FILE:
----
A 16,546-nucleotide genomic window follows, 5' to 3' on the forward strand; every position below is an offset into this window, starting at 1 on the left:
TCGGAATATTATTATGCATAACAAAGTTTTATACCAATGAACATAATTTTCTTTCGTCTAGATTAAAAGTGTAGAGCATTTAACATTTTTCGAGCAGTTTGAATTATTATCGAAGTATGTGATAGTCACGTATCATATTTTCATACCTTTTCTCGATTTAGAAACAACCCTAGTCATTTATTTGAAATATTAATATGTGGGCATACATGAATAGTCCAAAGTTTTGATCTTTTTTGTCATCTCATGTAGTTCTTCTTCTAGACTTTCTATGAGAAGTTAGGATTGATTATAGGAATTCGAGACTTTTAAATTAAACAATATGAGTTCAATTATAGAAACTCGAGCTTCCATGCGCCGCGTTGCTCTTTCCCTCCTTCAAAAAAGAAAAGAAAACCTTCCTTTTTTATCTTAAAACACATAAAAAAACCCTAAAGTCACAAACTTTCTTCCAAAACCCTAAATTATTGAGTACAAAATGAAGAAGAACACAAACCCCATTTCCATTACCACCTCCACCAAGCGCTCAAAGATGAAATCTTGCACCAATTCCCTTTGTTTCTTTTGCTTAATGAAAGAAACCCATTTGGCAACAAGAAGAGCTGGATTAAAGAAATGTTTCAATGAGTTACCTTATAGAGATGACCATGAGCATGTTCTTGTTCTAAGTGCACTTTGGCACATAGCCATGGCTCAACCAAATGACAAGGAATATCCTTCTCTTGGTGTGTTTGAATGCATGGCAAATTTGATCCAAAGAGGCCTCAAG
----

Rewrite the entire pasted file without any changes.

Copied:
A 16,546-nucleotide genomic window follows, 5' to 3' on the forward strand; every position below is an offset into this window, starting at 1 on the left:
TCGGAATATTATTATGCATAACAAAGTTTTATACCAATGAACATAATTTTCTTTCGTCTAGATTAAAAGTGTAGAGCATTTAACATTTTTCGAGCAGTTTGAATTATTATCGAAGTATGTGATAGTCACGTATCATATTTTCATACCTTTTCTCGATTTAGAAACAACCCTAGTCATTTATTTGAAATATTAATATGTGGGCATACATGAATAGTCCAAAGTTTTGATCTTTTTTGTCATCTCATGTAGTTCTTCTTCTAGACTTTCTATGAGAAGTTAGGATTGATTATAGGAATTCGAGACTTTTAAATTAAACAATATGAGTTCAATTATAGAAACTCGAGCTTCCATGCGCCGCGTTGCTCTTTCCCTCCTTCAAAAAAGAAAAGAAAACCTTCCTTTTTTATCTTAAAACACATAAAAAAACCCTAAAGTCACAAACTTTCTTCCAAAACCCTAAATTATTGAGTACAAAATGAAGAAGAACACAAACCCCATTTCCATTACCACCTCCACCAAGCGCTCAAAGATGAAATCTTGCACCAATTCCCTTTGTTTCTTTTGCTTAATGAAAGAAACCCATTTGGCAACAAGAAGAGCTGGATTAAAGAAATGTTTCAATGAGTTACCTTATAGAGATGACCATGAGCATGTTCTTGTTCTAAGTGCACTTTGGCACATAGCCATGGCTCAACCAAATGACAAGGAATATCCTTCTCTTGGTGTGTTTGAATGCATGGCAAATTTGATCCAAAGAGGCCTCAAG